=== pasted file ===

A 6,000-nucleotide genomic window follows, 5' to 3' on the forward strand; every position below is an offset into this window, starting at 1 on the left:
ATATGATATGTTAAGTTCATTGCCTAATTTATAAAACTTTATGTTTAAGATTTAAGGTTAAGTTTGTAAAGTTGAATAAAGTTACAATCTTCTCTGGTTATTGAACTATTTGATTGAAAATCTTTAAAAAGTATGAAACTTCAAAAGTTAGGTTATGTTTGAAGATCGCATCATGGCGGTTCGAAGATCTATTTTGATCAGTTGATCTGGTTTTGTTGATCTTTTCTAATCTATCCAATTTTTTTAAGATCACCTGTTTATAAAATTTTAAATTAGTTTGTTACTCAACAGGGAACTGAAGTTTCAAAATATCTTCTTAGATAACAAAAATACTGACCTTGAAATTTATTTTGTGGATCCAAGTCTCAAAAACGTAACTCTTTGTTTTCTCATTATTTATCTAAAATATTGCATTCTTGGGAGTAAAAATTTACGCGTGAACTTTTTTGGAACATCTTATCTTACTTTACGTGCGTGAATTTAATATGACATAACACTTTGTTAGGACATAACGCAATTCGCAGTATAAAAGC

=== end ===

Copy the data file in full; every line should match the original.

A 6,000-nucleotide genomic window follows, 5' to 3' on the forward strand; every position below is an offset into this window, starting at 1 on the left:
ATATGATATGTTAAGTTCATTGCCTAATTTATAAAACTTTATGTTTAAGATTTAAGGTTAAGTTTGTAAAGTTGAATAAAGTTACAATCTTCTCTGGTTATTGAACTATTTGATTGAAAATCTTTAAAAAGTATGAAACTTCAAAAGTTAGGTTATGTTTGAAGATCGCATCATGGCGGTTCGAAGATCTATTTTGATCAGTTGATCTGGTTTTGTTGATCTTTTCTAATCTATCCAATTTTTTTAAGATCACCTGTTTATAAAATTTTAAATTAGTTTGTTACTCAACAGGGAACTGAAGTTTCAAAATATCTTCTTAGATAACAAAAATACTGACCTTGAAATTTATTTTGTGGATCCAAGTCTCAAAAACGTAACTCTTTGTTTTCTCATTATTTATCTAAAATATTGCATTCTTGGGAGTAAAAATTTACGCGTGAACTTTTTTGGAACATCTTATCTTACTTTACGTGCGTGAATTTAATATGACATAACACTTTGTTAGGACATAACGCAATTCGCAGTATAAAAGC